We opened for J. Geils a lot, and they were incredible. When I started, I would just stand still, so I could concentrate on playing and singing. I wasn’t jumping around freely. But I thought to myself: “What can I do that’s not fake to compete with Peter Wolf and J. Geils, who are extraordinary.” I was a gymnast in junior high, which wasn’t that long ago back then. So I asked my old coach at the YMCA where I trained, to get a little mini tramp and help me learn how to do a backflip without my upper body while I held a guitar. Then I put it in the show.

I did that flip from 1969 to 1985, halfway through the Born in the USA tour. It was a great stunt that obviously paid off.

One of the first times I recall doing it was in Tampa, opening for J. Geils. There were 3,000 college kids with a buzz on, booing us—throwing bottles at us, screaming for J. Geils, which we were used to. Before we went on, the promoter said, “Now look kids, if you play a second over half an hour, you’ll never work in Florida again.” I was like, “Look dude, we understand. I’ve got a $16 Casio watch on my wrist. We promise we’ll play under 30 minutes.”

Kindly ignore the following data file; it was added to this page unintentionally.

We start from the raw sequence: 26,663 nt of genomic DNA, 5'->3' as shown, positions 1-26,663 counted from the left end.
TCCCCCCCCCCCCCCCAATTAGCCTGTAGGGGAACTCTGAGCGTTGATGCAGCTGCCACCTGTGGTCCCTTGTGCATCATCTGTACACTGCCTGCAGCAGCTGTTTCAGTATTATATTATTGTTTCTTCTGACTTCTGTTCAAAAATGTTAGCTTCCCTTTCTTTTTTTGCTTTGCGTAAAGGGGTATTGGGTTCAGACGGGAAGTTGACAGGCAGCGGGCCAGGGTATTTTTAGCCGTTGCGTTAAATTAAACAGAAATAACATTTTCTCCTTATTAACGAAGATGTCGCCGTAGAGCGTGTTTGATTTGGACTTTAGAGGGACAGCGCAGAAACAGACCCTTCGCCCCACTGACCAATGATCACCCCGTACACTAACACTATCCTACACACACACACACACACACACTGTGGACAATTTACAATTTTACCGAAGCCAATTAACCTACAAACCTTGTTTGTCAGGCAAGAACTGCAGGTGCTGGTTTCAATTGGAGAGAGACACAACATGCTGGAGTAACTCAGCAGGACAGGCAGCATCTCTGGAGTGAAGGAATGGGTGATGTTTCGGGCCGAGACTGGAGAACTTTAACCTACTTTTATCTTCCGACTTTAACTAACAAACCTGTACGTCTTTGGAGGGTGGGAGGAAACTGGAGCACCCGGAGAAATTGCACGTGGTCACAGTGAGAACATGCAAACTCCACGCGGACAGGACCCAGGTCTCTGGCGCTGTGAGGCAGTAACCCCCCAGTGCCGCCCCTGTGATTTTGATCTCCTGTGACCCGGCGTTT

So we play, and at the end of our show, I do the backflip in front of an audience with the guitar on. We walk offstage and go down into the bowels of this arena. Then the promoter comes screaming into the room, “Get back out there! Get back onstage!” We’re like, “What are you talking about? They booed us. They were throwing bottles at us.” He said, “Yeah, but when you did that flip, they went berserk and they’re starting to throw chairs. They’re gonna destroy the arena. You must go back out.” I said, “No, we’ve got to work in Florida again.” [Laughs.] And he said, “You’ll work in Florida again.” It was panicked.

We went back out to a raving cheering, clapping, yelling crowd who now loved us. I thought, “Welcome to show business.”